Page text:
If you’re planning a trip with your dog soon, you might want to pick up this fun, little book by Lonely Planet, the travel-guide publishing kings. Janine Eberle boils down helpful travel related information into useful nuggets that will keep you and your pooch happy, healthy, and entertained on the road, in the air, on the rails, and on the ground. It’s a compendium of common-sense advice as well as a handbook of travel-savvy tips that can steer you in the right direction before you leave and keep you on the right path when you’re gone. Original illustrations by Jess Golden add a whimsical touch since she plops pups in sidecars and bone-shaped hotel pools and depicts them piloting planes and punching train tickets. Writer and illustrator are terrier owners. (Lonely Planet, 2016, $11.99, 128 pp.)

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Flying Dogs by Julia Christie
This book of color photographs of “flying dogs” is the best of the bunch this year. Photographer Julia Christie, owner of Frisbee-fond pup Flinn, catches 120 dogs mid-air, arms sometimes outstretched, eyes occasionally wild with surprise, ears akimbo, tails twisted, and fur usually flying, thanks to a wind machine. Doberman pinchers and Dalmatians, poodles and Poms, hounds and hairless cuties from fluffy to sleek grace the pages against solid backdrops in airborne poses in images that will lift your spirits. Big, small, beautiful, and scrappy, these fearless fliers come in all colors, shapes, and sizes in photos that let their athleticism shine through. Don’t worry, by the way: No dogs were hurt making the book. In fact, the photographer had owners drop their pooches from minimal heights onto a well-padded mattress and most often got the best expressions on the first try. (Touchstone, 2016, $14.99, 123 pp.)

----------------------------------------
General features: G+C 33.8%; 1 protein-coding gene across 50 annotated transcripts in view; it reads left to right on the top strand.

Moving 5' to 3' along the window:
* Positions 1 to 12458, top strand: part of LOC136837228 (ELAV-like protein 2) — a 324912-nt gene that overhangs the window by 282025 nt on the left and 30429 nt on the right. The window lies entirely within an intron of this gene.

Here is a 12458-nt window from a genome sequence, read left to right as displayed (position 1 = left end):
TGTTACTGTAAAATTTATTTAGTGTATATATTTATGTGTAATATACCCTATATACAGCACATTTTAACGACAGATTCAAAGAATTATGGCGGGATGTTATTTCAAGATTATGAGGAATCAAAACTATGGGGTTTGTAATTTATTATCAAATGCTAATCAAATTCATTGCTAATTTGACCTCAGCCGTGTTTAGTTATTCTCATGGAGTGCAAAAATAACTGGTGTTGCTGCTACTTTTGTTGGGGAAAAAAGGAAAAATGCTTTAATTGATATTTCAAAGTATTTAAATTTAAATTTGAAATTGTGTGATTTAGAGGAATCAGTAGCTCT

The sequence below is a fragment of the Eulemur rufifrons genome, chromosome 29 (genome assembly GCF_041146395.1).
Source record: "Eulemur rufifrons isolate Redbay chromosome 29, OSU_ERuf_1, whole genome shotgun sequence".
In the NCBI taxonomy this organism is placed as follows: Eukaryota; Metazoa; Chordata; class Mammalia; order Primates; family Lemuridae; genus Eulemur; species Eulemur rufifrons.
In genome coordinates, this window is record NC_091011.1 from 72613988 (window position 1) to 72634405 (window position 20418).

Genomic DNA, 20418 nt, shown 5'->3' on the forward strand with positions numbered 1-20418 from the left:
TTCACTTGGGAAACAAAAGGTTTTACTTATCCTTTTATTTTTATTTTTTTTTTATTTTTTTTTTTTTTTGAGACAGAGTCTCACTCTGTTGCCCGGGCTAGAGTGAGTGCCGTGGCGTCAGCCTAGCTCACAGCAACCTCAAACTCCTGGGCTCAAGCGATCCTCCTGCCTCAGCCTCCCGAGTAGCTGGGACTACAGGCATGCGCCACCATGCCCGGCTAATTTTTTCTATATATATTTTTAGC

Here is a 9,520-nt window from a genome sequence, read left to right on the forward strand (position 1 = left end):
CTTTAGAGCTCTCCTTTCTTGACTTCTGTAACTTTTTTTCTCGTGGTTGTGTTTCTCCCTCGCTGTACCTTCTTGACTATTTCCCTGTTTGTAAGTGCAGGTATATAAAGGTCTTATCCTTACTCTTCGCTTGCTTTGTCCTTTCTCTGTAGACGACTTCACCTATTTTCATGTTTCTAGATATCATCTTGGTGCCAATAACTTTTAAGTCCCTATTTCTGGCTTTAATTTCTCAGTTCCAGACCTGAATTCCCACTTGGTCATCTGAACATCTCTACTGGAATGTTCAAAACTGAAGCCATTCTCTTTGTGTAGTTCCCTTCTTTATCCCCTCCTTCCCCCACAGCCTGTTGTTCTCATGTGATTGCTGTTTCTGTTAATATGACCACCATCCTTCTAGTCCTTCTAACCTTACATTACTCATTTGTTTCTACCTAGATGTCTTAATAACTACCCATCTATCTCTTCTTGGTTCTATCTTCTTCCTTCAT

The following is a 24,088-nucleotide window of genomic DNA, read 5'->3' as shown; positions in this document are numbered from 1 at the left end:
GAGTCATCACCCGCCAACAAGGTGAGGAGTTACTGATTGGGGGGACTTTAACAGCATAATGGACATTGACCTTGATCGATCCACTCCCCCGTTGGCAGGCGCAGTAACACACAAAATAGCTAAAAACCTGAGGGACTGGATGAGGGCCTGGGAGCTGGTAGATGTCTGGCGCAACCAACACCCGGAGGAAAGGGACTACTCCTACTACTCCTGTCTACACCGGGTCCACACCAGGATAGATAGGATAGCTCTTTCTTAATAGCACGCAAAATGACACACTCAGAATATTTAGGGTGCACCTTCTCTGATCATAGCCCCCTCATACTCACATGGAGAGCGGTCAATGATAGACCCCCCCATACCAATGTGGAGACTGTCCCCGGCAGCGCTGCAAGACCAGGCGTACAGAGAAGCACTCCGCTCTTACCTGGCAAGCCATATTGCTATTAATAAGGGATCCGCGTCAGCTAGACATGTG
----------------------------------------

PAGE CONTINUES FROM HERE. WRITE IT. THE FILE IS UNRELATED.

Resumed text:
Unconditional: Older Dogs, Deeper Love by Jane Sobel Klonsky
Photographer Jane Sobel Klonsky, a longtime dog lover, crisscrossed the country in search of heartwarming tales about humans and their senior pooches and puts them together in this photo-centric coffee table book. Beautiful pictures, beautiful stories. The stars are often gray-muzzled Chihuahuas, retrievers, mutts, border collies, spaniels, mastiffs, cattle dogs, and more, with the furry friends smiling, high-fiving, cuddling, squinting, trotting, and licking their way through the pages. The people, dogs, and their devotion are apparent in every photograph and in each bit of prose. The dedication reads in part, “This book is dedicated to all the beloved dogs who have left us but are still in our hearts and remain with us in spirit.” That means you better get the tissue ready. Then show your own oldster how much she means to you. (National Geographic Books, 2016, $19.95, 208 pp.)